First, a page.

Journalist Hamilton Morris raises another issue with the medical model. Ketamine, he explains, has been found to be effective in treating depression. It was approved by the Food and Drug Administration, but only by a slim margin, and there are doubts among psychiatrists as to whether or not it’s safe. Even though he thinks that ketamine should be available, he acknowledged that the results of the trials “were not especially impressive.”
“My fear is that something similar might happen with psychedelics, that we’re all so excited that we’re going to just put all of our eggs in the medical basket,” Morris said in 2019. “And then the moment one of these trials fails, then we’ve invested everything in the idea that they’re medicines when maybe that really wasn’t the purpose.”
Psychedelic research burgeoned in the 1940s following Swiss chemist Albert Hofmann’s discovery of LSD. But according to sociologist Michelle Corbin, early studies of psychedelics by American and European scientists began in the 1930s, inspired by psilocybin mushroom use among Indigenous communities in Mexico and South America.
In a 2012 paper, Corbin argues that “psychedelic substances served as a doorway through which spirituality entered the scientific laboratory.” Though perhaps inevitable and even beneficial, Corbin contends that this had the effect of subjugating Indigenous knowledge.
Embedded in the introduction of psychedelics into contemporary society are issues of biopiracy, which occurs when corporations use patents to privatize nature and restrict its use. This doesn’t just pose problems for Indigenous access to entheogenic plants; it is interwoven with policies that threaten their land and cultures.
More recently, scholars Amanda Pratt, Anny Ortiz, and Alberto Vargas presented a paper at a 2020 conference on social justice detailing how the exploitation of the endangered Sonoran Desert Toad, a source of the potent psychedelic compound 5-MeO-DMT, is taking place alongside threats to Indigenous water rights and a mental health crisis in the Sonoran Desert in Mexico.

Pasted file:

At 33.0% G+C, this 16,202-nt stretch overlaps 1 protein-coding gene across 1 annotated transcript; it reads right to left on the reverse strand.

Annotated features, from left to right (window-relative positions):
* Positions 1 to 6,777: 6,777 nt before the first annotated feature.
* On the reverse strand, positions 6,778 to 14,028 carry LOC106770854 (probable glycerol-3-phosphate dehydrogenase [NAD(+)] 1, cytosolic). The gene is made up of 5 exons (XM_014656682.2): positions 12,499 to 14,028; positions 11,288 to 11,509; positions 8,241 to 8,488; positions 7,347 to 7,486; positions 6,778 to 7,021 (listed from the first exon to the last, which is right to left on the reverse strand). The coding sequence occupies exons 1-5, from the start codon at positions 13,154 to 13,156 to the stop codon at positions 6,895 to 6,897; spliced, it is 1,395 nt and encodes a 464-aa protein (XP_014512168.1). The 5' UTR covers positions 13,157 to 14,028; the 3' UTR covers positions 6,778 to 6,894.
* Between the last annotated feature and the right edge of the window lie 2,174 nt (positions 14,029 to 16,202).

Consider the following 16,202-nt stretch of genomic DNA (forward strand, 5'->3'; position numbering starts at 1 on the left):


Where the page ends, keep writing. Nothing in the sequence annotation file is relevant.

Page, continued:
“Any process of ‘new’ psychedelic knowledge creation should begin by acknowledging and validating the theories of knowledge and existence that Indigenous psychedelic cultures center,” the scholars write. “The Indigenous values of relationality and reciprocity with the Earth are philosophies emergent from psychedelic experiences themselves, and taking them seriously would advance what should be the more basic and important goal of empowerment.”
Clinical psychedelic science and decriminalization initiatives can affect Indigenous people in myriad ways. Sometimes, divisions arise out of scarcity.
For example, the National Council of Native American Churches and the Indigenous Peyote Conservation Initiative released a statement in March requesting that peyote be omitted from decriminalization initiatives. A 1994 amendment to the American Indian Religious Freedom Act legalized the use of peyote among Native Americans as a religious sacrament. But Indigenous practitioners fear that decriminalization will thwart conservation of the already endangered peyote cacti.
Indigenous access to peyote is already tenuous, but the continued criminalization of any drug runs contrary to decriminalization initiatives’ efforts to end mass incarceration.
It’s a tough line to walk. Indigenous access to peyote is already tenuous, but the continued criminalization of any drug runs contrary to decriminalization initiatives’ efforts to end mass incarceration.
The interests of those fighting the war on drugs, pursuing justice for Indigenous communities, and furthering the psychedelic renaissance aren’t necessarily antithetical to one another.
If anything, their interests are often intertwined, even compatible. But there are good ways and bad ways to decriminalize, and as psychedelics approach another heyday, understanding the roots of the divisions between these movements is key.